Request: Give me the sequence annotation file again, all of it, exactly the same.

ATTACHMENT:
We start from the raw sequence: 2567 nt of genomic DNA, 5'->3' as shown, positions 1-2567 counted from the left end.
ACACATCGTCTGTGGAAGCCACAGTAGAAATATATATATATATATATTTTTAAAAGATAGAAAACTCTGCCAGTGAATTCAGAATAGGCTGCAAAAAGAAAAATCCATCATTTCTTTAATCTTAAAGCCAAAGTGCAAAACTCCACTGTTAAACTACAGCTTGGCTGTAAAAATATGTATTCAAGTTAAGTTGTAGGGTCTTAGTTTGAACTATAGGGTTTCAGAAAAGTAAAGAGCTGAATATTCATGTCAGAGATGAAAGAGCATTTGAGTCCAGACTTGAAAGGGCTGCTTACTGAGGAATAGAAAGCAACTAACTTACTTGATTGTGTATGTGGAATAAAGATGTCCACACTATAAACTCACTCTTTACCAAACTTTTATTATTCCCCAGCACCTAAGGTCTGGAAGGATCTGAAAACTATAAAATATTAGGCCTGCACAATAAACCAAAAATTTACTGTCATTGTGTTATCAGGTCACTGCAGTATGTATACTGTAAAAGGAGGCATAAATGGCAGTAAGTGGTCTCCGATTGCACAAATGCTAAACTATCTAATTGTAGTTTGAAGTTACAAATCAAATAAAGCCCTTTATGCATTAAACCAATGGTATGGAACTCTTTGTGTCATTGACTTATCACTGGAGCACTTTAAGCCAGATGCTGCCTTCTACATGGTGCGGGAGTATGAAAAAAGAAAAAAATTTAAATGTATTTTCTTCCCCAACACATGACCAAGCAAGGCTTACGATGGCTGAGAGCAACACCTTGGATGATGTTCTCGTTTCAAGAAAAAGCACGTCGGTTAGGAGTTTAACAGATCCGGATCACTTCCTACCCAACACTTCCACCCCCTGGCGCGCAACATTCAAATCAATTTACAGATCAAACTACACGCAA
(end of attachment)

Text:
We start from the raw sequence: 2567 nt of genomic DNA, 5'->3' as shown, positions 1-2567 counted from the left end.
ACACATCGTCTGTGGAAGCCACAGTAGAAATATATATATATATATATTTTTAAAAGATAGAAAACTCTGCCAGTGAATTCAGAATAGGCTGCAAAAAGAAAAATCCATCATTTCTTTAATCTTAAAGCCAAAGTGCAAAACTCCACTGTTAAACTACAGCTTGGCTGTAAAAATATGTATTCAAGTTAAGTTGTAGGGTCTTAGTTTGAACTATAGGGTTTCAGAAAAGTAAAGAGCTGAATATTCATGTCAGAGATGAAAGAGCATTTGAGTCCAGACTTGAAAGGGCTGCTTACTGAGGAATAGAAAGCAACTAACTTACTTGATTGTGTATGTGGAATAAAGATGTCCACACTATAAACTCACTCTTTACCAAACTTTTATTATTCCCCAGCACCTAAGGTCTGGAAGGATCTGAAAACTATAAAATATTAGGCCTGCACAATAAACCAAAAATTTACTGTCATTGTGTTATCAGGTCACTGCAGTATGTATACTGTAAAAGGAGGCATAAATGGCAGTAAGTGGTCTCCGATTGCACAAATGCTAAACTATCTAATTGTAGTTTGAAGTTACAAATCAAATAAAGCCCTTTATGCATTAAACCAATGGTATGGAACTCTTTGTGTCATTGACTTATCACTGGAGCACTTTAAGCCAGATGCTGCCTTCTACATGGTGCGGGAGTATGAAAAAAGAAAAAAATTTAAATGTATTTTCTTCCCCAACACATGACCAAGCAAGGCTTACGATGGCTGAGAGCAACACCTTGGATGATGTTCTCGTTTCAAGAAAAAGCACGTCGGTTAGGAGTTTAACAGATCCGGATCACTTCCTACCCAACACTTCCACCCCCTGGCGCGCAACATTCAAATCAATTTACAGATCAAACTACACGCAA